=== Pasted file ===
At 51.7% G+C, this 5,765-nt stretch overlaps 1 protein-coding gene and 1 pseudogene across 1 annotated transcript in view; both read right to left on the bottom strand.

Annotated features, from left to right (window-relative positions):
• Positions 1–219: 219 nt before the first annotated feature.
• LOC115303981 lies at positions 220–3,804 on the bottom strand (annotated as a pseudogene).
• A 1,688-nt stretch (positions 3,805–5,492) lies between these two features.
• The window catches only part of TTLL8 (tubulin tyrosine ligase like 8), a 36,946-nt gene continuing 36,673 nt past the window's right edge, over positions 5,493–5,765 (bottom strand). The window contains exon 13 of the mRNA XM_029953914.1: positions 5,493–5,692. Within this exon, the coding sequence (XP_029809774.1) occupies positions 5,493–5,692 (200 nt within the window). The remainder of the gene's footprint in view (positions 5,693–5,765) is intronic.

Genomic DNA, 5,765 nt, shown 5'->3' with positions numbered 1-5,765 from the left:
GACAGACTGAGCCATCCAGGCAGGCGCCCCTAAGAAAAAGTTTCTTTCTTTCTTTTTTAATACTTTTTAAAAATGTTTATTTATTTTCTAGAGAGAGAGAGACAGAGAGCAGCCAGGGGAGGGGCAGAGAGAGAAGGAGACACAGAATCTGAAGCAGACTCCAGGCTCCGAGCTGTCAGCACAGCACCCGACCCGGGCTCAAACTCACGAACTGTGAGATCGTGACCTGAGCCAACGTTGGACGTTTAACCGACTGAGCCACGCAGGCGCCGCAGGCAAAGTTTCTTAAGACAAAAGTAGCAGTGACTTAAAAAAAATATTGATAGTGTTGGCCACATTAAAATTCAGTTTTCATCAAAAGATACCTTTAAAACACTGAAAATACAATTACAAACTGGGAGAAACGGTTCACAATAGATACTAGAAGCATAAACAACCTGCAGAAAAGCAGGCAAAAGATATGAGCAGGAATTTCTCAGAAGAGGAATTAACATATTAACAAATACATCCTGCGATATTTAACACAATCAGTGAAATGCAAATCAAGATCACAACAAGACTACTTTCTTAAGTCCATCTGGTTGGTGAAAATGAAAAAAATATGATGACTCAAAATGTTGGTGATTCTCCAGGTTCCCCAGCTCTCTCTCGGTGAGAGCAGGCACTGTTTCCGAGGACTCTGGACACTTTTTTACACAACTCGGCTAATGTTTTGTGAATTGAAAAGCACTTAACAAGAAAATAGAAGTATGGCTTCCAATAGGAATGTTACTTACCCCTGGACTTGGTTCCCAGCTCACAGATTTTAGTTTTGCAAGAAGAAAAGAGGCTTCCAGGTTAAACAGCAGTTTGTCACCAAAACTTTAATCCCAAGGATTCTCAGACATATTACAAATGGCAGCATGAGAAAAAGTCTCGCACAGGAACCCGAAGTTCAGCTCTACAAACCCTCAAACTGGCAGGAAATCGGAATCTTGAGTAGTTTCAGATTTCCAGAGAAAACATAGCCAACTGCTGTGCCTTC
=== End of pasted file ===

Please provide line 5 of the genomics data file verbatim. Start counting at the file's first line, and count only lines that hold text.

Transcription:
• A 1,688-nt stretch (positions 3,805–5,492) lies between these two features.